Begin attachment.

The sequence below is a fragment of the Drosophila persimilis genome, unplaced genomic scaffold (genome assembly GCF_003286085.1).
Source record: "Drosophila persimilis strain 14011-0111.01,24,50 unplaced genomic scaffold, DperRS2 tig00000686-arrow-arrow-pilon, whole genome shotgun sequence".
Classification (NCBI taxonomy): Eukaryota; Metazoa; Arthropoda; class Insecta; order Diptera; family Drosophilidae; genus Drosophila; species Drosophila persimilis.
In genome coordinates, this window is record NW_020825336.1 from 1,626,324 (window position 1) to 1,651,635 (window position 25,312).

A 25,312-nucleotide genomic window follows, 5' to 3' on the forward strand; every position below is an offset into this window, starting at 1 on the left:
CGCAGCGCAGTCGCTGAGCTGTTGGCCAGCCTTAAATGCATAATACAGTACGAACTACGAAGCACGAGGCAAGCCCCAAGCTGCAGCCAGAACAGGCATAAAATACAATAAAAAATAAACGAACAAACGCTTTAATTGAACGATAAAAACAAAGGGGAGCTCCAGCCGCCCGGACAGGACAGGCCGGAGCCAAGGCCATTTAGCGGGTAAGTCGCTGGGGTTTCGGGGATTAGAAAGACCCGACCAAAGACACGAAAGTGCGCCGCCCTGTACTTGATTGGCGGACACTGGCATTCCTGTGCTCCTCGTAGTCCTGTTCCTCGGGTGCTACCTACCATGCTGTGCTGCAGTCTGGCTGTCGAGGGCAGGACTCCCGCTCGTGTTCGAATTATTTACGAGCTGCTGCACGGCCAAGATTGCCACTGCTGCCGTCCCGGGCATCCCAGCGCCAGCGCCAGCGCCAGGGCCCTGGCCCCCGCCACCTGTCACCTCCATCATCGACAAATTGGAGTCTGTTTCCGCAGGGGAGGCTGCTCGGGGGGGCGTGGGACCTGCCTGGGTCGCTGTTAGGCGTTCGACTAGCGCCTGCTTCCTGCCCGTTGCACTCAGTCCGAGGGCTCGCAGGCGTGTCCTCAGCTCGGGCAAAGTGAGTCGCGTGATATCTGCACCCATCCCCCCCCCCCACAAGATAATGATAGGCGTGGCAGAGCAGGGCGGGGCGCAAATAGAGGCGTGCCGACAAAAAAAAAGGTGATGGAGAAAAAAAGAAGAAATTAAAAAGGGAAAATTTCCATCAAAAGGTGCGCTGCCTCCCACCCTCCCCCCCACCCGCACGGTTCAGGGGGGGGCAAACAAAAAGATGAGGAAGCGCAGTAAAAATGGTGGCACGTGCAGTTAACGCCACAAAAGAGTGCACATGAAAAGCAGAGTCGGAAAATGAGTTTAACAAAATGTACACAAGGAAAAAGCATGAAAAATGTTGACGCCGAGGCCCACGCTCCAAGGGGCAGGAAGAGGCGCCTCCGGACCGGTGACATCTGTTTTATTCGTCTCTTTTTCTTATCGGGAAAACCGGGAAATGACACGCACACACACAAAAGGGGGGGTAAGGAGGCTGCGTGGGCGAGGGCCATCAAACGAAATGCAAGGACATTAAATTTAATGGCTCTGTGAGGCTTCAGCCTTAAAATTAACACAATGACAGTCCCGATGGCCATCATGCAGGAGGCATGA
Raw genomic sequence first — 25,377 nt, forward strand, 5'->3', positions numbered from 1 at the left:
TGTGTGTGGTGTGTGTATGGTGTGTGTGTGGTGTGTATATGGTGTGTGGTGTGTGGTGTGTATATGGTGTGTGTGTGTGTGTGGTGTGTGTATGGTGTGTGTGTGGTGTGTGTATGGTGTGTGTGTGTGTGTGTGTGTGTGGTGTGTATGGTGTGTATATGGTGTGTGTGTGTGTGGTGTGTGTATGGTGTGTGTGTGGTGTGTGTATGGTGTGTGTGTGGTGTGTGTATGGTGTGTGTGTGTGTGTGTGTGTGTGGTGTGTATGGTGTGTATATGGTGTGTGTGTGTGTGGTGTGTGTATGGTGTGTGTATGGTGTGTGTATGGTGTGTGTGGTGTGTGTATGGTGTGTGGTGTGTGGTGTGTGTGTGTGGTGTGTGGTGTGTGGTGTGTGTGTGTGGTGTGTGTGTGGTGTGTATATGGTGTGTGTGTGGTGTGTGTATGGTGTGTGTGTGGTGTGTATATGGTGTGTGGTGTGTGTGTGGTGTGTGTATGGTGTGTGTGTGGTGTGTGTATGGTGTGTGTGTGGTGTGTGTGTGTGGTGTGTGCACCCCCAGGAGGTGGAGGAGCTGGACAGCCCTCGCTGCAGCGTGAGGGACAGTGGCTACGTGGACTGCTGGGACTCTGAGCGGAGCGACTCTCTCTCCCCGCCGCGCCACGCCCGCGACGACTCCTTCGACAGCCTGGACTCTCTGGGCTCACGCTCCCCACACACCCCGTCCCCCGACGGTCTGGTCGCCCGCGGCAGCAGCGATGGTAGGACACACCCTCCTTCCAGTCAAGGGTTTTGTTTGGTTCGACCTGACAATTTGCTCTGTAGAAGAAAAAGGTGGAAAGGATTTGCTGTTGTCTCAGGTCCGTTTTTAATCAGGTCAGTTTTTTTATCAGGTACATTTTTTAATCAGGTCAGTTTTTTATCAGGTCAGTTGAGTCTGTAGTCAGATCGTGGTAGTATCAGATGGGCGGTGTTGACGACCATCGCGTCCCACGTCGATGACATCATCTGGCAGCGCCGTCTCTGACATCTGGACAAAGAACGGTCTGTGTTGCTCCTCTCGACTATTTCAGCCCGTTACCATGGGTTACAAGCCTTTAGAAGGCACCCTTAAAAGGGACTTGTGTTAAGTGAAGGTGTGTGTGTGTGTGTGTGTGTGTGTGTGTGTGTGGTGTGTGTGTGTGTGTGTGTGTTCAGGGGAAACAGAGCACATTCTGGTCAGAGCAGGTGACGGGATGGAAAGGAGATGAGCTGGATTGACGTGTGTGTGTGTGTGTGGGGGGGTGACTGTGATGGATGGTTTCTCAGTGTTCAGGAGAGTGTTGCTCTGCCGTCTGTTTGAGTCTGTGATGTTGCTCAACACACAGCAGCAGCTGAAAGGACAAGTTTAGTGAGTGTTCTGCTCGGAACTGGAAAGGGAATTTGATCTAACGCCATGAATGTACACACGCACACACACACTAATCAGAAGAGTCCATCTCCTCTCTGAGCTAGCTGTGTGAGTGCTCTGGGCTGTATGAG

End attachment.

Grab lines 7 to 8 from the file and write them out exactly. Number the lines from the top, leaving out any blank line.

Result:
Raw genomic sequence first — 25,377 nt, forward strand, 5'->3', positions numbered from 1 at the left:
TGTGTGTGGTGTGTGTATGGTGTGTGTGTGGTGTGTATATGGTGTGTGGTGTGTGGTGTGTATATGGTGTGTGTGTGTGTGTGGTGTGTGTATGGTGTGTGTGTGGTGTGTGTATGGTGTGTGTGTGTGTGTGTGTGTGTGGTGTGTATGGTGTGTATATGGTGTGTGTGTGTGTGGTGTGTGTATGGTGTGTGTGTGGTGTGTGTATGGTGTGTGTGTGGTGTGTGTATGGTGTGTGTGTGTGTGTGTGTGTGTGGTGTGTATGGTGTGTATATGGTGTGTGTGTGTGTGGTGTGTGTATGGTGTGTGTATGGTGTGTGTATGGTGTGTGTGGTGTGTGTATGGTGTGTGGTGTGTGGTGTGTGTGTGTGGTGTGTGGTGTGTGGTGTGTGTGTGTGGTGTGTGTGTGGTGTGTATATGGTGTGTGTGTGGTGTGTGTATGGTGTGTGTGTGGTGTGTATATGGTGTGTGGTGTGTGTGTGGTGTGTGTATGGTGTGTGTGTGGTGTGTGTATGGTGTGTGTGTGGTGTGTGTGTGTGGTGTGTGCACCCCCAGGAGGTGGAGGAGCTGGACAGCCCTCGCTGCAGCGTGAGGGACAGTGGCTACGTGGACTGCTGGGACTCTGAGCGGAGCGACTCTCTCTCCCCGCCGCGCCACGCCCGCGACGACTCCTTCGACAGCCTGGACTCTCTGGGCTCACGCTCCCCACACACCCCGTCCCCCGACGGTCTGGTCGCCCGCGGCAGCAGCGATGGTAGGACACACCCTCCTTCCAGTCAAGGGTTTTGTTTGGTTCGACCTGACAATTTGCTCTGTAGAAGAAAAAGGTGGAAAGGATTTGCTGTTGTCTCAGGTCCGTTTTTAATCAGGTCAGTTTTTTTATCAGGTACATTTTTTAATCAGGTCAGTTTTTTATCAGGTCAGTTGAGTCTGTAGTCAGATCGTGGTAGTATCAGATGGGCGGTGTTGACGACCATCGCGTCCCACGTCGATGACATCATCTGGCAGCGCCGTCTCTGACATCTGGACAAAGAACGGTCTGTGTTGCTCCTCTCGACTATTTCAGCCCGTTACCATGGGTTACAAGCCTTTAGAAGGCACCCTTAAAAGGGACTTGTGTTAAGTGAAGGTGTGTGTGTGTGTGTGTGTGTGTGTGTGTGTGTGGTGTGTGTGTGTGTGTGTGTGTTCAGGGGAAACAGAGCACATTCTGGTCAGAGCAGGTGACGGGATGGAAAGGAGATGAGCTGGATTGACGTGTGTGTGTGTGTGTGGGGGGGTGACTGTGATGGATGGTTTCTCAGTGTTCAGGAGAGTGTTGCTCTGCCGTCTGTTTGAGTCTGTGATGTTGCTCAACACACAGCAGCAGCTGAAAGGACAAGTTTAGTGAGTGTTCTGCTCGGAACTGGAAAGGGAATTTGATCTAACGCCATGAATGTACACACGCACACACACACTAATCAGAAGAGTCCATCTCCTCTCTGAGCTAGCTGTGTGAGTGCTCTGGGCTGTATGAG